Anhingadae, Anhinga anhinga

 

Family, genus and species.  The taxonomists were either suffering from an acute lack of imagination when they named and classified the Anhinga, or more likely they wanted to highlight the unique nature of this bird.  Anhinga, aka “Snake Bird”, “Darter”, “Water Turkey”, and “Devil Bird”.  This last moniker is derived from the Brazilian Tupi language word “ajina” which refers to a demonic spirit of the forest.

Female in flight

The Anhingadae family only contains a single genus, and that genus contains but one species, our Florida bird, in North and South America.  It does include three other Old World species, one each in Africa, India, and Australia/Asia.  Initially taxonomists thought the bird was closely related to cormorants, however newly discovered and unique characteristics have come to light.  This bird is the only bird, and probably the only vertebrate that has a single carotid artery (a great vessel extending from the heart to the brain).

Typical drying and warming pose

The Anhinga has an adaptation of the lower cervical spine that allows a rapid forward snap and recoil of the head and neck, effectively piercing underwater the tough side of the fish with its sharp bill.  The inside of the bill is lined with multiple barbs that tightly hold the flopping prey.

Riding low with small fish

This bird swims low in the water, propelled by webbed feet, with just the head and neck exposed.  Its diminished buoyancy is due to its dense bones, the ability to deflate its air sacs, and its unique feathers.  Anhingas lack the fine insulating feathers close to the skin which are found in cormorants.  Instead their feathers contain microscopic spaces that allow water to penetrate, making diving and underwater fishing easier.

The most common Anhinga pose is with wings widespread and drying in the tropical sun.  This also serves to warm the bird and overcome the disadvantages of its poor insulation.  You won’t find any Anhinga far from the tropics.

Female with catfish

I was birding in Eagle Lake Community Park, a local hotspot near Naples, with John, an enthusiastic novice birder.  A friendly couple from Detroit, (at least he was wearing a Tigers baseball cap) came up to us and asked, “what was that strange dark bird with the peculiar head?”  A quick check with the binos showed that the “head” was actually an unlucky sunfish impaled on the bill of a lucky Anhinga.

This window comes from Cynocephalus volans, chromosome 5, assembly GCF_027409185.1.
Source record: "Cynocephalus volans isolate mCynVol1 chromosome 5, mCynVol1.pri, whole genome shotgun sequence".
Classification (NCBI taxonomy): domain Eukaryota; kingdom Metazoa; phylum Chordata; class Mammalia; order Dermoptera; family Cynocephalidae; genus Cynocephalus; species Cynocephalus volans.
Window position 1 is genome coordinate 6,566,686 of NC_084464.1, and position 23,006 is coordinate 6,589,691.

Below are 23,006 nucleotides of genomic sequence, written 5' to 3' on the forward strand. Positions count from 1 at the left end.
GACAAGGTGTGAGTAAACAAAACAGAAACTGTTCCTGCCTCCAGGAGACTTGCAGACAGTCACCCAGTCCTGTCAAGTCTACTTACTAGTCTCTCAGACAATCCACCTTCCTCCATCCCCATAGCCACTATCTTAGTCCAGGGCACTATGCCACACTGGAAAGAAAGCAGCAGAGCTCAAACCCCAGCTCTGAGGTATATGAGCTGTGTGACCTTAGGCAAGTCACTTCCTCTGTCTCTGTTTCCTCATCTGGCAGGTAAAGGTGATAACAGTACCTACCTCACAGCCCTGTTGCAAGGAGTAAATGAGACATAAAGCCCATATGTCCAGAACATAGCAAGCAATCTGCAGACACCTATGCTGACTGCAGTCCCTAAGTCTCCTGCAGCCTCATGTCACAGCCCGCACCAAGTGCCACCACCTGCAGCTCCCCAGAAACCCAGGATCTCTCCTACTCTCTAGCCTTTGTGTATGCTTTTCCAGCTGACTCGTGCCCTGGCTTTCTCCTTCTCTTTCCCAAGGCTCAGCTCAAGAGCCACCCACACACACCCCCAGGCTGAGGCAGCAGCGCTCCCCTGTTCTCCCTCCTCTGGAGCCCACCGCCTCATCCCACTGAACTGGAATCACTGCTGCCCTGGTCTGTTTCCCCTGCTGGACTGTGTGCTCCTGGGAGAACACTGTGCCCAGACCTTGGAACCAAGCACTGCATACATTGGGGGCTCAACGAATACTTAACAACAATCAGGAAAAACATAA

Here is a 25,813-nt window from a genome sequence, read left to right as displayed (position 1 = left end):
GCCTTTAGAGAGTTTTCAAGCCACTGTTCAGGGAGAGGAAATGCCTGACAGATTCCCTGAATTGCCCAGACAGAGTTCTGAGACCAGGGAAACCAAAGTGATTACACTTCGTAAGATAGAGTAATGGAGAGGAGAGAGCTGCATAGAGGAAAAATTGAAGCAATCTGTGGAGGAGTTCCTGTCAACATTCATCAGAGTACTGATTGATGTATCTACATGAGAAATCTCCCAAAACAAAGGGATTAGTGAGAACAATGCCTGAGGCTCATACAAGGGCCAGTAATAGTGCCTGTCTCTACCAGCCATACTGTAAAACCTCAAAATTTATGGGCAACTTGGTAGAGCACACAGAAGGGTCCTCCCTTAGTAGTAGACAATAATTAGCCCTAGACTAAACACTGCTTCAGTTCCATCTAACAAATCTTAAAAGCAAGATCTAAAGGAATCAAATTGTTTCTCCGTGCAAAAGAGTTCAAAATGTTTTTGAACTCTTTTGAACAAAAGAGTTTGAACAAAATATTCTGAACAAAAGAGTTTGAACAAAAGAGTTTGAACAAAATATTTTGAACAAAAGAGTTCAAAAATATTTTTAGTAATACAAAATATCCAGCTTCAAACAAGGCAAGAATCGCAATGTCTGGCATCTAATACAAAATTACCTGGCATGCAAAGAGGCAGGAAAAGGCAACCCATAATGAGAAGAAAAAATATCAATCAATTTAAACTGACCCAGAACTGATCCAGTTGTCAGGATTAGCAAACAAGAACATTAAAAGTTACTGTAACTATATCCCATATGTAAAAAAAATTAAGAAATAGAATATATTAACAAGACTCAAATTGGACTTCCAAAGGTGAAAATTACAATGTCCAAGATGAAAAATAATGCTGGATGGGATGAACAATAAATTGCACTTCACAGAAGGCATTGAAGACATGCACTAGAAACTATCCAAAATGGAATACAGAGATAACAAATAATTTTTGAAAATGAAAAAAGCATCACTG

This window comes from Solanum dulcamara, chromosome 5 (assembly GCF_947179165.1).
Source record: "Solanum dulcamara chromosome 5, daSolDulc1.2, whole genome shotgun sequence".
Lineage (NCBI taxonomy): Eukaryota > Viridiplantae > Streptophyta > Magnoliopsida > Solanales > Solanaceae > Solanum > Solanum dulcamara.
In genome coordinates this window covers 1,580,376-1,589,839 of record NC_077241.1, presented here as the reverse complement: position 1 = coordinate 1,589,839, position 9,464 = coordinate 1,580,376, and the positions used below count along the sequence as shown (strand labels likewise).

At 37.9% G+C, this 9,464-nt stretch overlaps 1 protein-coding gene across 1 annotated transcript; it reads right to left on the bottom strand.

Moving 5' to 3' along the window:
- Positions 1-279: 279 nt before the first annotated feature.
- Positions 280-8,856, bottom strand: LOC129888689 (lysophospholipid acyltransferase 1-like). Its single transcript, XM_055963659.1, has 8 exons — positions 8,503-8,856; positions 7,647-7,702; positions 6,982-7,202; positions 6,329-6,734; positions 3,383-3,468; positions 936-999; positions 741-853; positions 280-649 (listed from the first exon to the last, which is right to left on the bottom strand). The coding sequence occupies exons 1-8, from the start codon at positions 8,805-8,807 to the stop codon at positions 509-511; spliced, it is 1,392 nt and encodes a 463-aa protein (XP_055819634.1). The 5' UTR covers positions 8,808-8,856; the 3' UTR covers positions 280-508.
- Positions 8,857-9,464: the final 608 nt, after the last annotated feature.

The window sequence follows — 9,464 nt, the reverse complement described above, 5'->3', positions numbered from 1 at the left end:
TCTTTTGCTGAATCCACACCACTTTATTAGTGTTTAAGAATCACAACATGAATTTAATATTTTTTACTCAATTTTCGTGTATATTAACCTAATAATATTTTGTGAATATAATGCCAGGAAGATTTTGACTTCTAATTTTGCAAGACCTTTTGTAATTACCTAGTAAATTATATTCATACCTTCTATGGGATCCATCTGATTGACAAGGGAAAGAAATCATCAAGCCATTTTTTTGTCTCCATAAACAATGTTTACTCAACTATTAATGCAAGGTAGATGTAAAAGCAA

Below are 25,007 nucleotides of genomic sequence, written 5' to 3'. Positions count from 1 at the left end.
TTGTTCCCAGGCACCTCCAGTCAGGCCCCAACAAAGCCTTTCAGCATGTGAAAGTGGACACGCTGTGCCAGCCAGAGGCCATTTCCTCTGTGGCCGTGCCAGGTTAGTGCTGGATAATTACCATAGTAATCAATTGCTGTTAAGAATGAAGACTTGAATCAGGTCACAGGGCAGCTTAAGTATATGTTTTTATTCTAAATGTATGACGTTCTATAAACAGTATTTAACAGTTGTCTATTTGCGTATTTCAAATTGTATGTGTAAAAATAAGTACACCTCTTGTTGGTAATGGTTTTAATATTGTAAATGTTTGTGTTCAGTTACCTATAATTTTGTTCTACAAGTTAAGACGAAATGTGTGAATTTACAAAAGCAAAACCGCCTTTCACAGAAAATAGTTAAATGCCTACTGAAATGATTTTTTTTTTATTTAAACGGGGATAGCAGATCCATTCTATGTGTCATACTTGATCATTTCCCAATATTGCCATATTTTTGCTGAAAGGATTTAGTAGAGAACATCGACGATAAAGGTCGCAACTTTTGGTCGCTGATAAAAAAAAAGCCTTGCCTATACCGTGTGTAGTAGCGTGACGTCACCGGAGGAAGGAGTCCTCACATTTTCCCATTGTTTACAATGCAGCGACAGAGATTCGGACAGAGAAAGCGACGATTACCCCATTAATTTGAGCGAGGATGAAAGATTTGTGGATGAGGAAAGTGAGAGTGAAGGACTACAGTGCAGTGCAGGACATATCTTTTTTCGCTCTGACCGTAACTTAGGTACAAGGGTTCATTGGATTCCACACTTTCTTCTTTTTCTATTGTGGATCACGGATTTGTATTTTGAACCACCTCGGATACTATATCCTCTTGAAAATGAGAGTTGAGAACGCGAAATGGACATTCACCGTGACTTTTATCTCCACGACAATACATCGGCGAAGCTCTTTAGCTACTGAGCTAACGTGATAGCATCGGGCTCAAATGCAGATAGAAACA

The dark bird with the peculiar head

As we watched the fish was beaten against a branch, I suppose to kill it.  The distracted snake bird did not notice a Great Egret lurking close by.  Just when the fish was ready for head-first swallowing the squawking egret pounced, wings spread wide, and the lunch was dropped back into the pond, satisfying no one.

Nesting Anhinga

The books say that these birds nest in diverse community rookeries, but I have seen them also nesting alone.  The males are entirely black and white while the females sport beautiful buff head and neck feathers.  Surprisingly you can also see these water birds soaring high in the thermals, often with the buzzards.  They’re the ones with the long fan-shaped tails.  Why are they way up there?  Its clearly not to locate fish.  Could it be purely for the joy of flying or is that explanation too anthropomorphic?  I’ll suggest it anyway until someone tells me something different.

A young Anhinga chick

I learned something birding with John this week. He reminded me of the genuine enthusiasm one has when seeing, actually seeing, a bird for the first time.  He had a set of new and decent binoculars and could now see the red and yellow epaulets of the Red-winged Blackbird and the golden eye of the Boat-tailed Grackle, both never noticed before.  Even at 60+ years it’s not too late to become a birder.

John also prompted me to call out the field marks, relative sizes, behavior, and songs of the common birds.  Specifically, how do you know its an “x” and not a “y”.  He and I were partners in a radiology practice up north and are not strangers to observing details and using pattern recognition techniques.  When an experienced radiologist first sees a chest x-ray he almost immediately knows if its normal or abnormal; no need to study the individual structures such as heart, lungs, bones, etc.  Your eyes and brain just know it’s normal.  And if it’s abnormal you also quickly know why; pneumonia, congestive heart failure, tumor, etc.

It’s only for the few rarities, both on chest x-rays and during birding, that one resorts to more careful observation of the specific “field marks”, goes to the books, or consults a colleague.  John and I have lived this routine in medicine for years and he, therefore, is perfectly suited to use the same technique in the field and become a seasoned birder.  First learn the specific field marks and behaviors of the birds and eventually your mind will ID the common birds subconsciously.

Lastly, John reminded me of the fun of birding with a novice. The Anhinga and the 30 some other common birds we saw that day were a great start. His excitement was contagious and the questions and banter were stimulating.  I thoroughly enjoyed the teaching; maybe it’s a new calling.